The Community Reinvestment Grant Program would “fund eligible non-profit community organizations to provide a variety of services for individuals adversely impacted by the War on Drugs…to include job training, reentry services, legal aid for civil and criminal cases (including for expungement of cannabis convictions), among others.”
The program would further support funding for substance misuse treatment for people from communities disproportionately impacted by drug criminalization. Those funds would be available for programs offering services to people with substance misuse disorders for any drug, not just cannabis.
While the bill wouldn’t force states to adopt legalization, it would create incentives to promote equity. For example, SBA would facilitate a program to providing licensing grants to states and localities that have moved to expunge records for people with prior marijuana convictions or “taken steps to eliminate violations or other penalties for persons still under State or local criminal supervision for a cannabis-related offense or violation for conduct now lawful under State or local law.”
The bill’s proposed Cannabis Restorative Opportunity Program would provide funds “for loans to assist small business concerns that are owned and controlled by individuals adversely impacted by the War on Drugs in eligible States and localities.”
The comptroller general, in consultation with the head of the U.S. Department of Health and Human Services (HHS), would be required to carry out a study on the demographics of people who have faced federal marijuana convictions, “including information about the age, race, ethnicity, sex, and gender identity.”
The departments of treasury, justice and the SBA would need to “issue or amend any rules, standard operating procedures, and other legal or policy guidance necessary to carry out implementation of the MORE Act” within one year of its enactment.
Marijuana producers and importers would also need to obtain a federal permit. And they would be subject to a $1,000 per year federal tax as well for each premise they operate.
The bill would impose certain packaging and labeling requirements.
It also prescribes penalties for unlawful conduct such as illegal, unlicensed production or importation of cannabis products.
The Treasury secretary would be required to carry out a study “on the characteristics of the cannabis industry, with recommendations to improve the regulation of the industry and related taxes.”
The Bureau of Labor Statistics (BLS) would be required to “regularly compile, maintain, and make public data on the demographics” of marijuana business owners and workers.
Workers in “safety sensitive” positions, such as those regulated by the Department of Transportation, could continue to be drug tested for THC and face penalties for unauthorized use. Federal workers would also continue to be subject to existing drug testing policies.
References to “marijuana” or “marihuana” under federal statute would be changed to “cannabis.” It’s unclear if that would also apply to the title of the bill itself.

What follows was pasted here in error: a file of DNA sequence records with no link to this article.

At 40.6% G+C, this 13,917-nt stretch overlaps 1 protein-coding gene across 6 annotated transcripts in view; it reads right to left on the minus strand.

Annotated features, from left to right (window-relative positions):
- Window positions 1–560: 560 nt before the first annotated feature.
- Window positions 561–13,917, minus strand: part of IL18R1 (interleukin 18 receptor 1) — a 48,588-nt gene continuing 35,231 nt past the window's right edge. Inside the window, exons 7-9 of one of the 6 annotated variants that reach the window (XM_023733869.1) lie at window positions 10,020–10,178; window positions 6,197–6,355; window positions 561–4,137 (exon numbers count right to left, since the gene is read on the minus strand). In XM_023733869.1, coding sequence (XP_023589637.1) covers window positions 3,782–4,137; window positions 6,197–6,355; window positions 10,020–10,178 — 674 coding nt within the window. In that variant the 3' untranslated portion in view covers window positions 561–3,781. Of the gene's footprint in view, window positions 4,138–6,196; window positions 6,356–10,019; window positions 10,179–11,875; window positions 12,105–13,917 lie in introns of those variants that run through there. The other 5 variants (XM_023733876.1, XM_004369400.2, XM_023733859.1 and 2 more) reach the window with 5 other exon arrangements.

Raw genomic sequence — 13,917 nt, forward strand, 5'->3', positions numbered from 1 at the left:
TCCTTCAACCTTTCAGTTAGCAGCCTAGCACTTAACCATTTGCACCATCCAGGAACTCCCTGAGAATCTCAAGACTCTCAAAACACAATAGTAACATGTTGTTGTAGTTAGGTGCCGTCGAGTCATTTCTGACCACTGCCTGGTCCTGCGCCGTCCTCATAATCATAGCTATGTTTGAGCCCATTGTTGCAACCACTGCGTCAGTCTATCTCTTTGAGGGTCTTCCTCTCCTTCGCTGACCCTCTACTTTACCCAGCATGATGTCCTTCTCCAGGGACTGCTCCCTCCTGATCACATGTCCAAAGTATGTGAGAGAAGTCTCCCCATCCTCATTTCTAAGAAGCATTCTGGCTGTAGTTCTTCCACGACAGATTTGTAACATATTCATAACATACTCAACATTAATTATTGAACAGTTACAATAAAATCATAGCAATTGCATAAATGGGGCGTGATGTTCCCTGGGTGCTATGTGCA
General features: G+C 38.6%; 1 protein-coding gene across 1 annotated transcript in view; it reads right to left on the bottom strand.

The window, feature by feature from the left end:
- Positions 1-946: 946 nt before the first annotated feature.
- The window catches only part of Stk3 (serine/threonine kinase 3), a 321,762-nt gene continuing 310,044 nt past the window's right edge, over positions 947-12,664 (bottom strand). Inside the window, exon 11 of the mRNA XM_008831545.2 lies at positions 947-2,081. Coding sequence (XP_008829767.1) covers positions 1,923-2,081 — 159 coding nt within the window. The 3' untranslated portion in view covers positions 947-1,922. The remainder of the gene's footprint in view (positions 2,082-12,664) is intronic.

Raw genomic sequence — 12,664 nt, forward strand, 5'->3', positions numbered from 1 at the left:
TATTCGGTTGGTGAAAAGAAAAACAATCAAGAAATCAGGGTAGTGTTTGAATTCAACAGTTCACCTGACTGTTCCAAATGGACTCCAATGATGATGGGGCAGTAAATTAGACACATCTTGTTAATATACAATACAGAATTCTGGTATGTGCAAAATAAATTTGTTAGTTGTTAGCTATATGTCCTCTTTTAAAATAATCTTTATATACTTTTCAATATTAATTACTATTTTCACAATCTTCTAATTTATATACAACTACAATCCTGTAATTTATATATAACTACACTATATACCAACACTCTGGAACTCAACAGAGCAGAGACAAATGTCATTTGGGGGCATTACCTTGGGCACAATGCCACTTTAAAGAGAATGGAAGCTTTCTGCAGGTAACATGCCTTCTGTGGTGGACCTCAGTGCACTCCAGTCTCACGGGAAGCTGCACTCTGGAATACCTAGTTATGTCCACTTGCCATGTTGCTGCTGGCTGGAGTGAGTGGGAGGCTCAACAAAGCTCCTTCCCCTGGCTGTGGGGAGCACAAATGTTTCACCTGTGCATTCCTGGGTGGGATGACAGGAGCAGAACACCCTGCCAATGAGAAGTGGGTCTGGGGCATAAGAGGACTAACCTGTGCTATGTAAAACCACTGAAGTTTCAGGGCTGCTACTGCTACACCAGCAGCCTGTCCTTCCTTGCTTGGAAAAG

The move to hold another vote on the cannabis legalization bill comes weeks after congressional Democrats held a closed-to-press session at a party retreat that included a panel that largely centered on the reform legislation.
Insiders expect the MORE Act to pass on the floor this week, though it will likely clear the chamber in largely partisan fashion. A spokesperson for Rep. Matt Gaetz (R), the sole GOP cosponsor of the bill, told Marijuana Moment that he would vote in favor of the legislation again. He was one of five Republican members to vote “yes” on the MORE Act last session.
However, a pro-legalization GOP congressman who serves as co-chair of the Congressional Cannabis Caucus, Rep. Dave Joyce (R), is set to vote against it. His office circulated a letter to other Republican offices ahead of the Rules Committee meeting offering resources on navigating cannabis policy issues but expressing opposition to the MORE Act as drafted.
Joyce separately sent a letter to Nadler last month, expressing his willingness to work with the bill sponsor on revisions to build bipartisan support.
Meanwhile, advocates and stakeholders are eagerly awaiting the formal introduction of a separate Senate legalization bill that’s being finalized by Majority Leader Chuck Schumer (D-NY) and colleagues. Schumer recently said the plan is to file that bill—the Cannabis Administration & Opportunity Act (CAOA)—in April.
Also in Congress, a separate bill to tax and regulate marijuana is also in play this session. Rep. Nancy Mace (R-SC) is sponsoring that legislation, and she said in a recent interview that she’s received assurances from Democratic leaders that her States Reform Act will receive a hearing following the MORE Act floor vote.
Meanwhile, on the same day that it was announced that the MORE Act would be heading to the floor again, the Senate unanimously approved a bipartisan bill meant to promote research into marijuana, in part by streamlining the application process for researchers who want to study the plant and to encourage the Food and Drug Administration (FDA) to develop cannabis-derived medicines.
Congressional researchers separately released a report recently that details the challenges posed by ongoing federal prohibition and the options that lawmakers have available to address them.
Photo courtesy of Mike Latimer.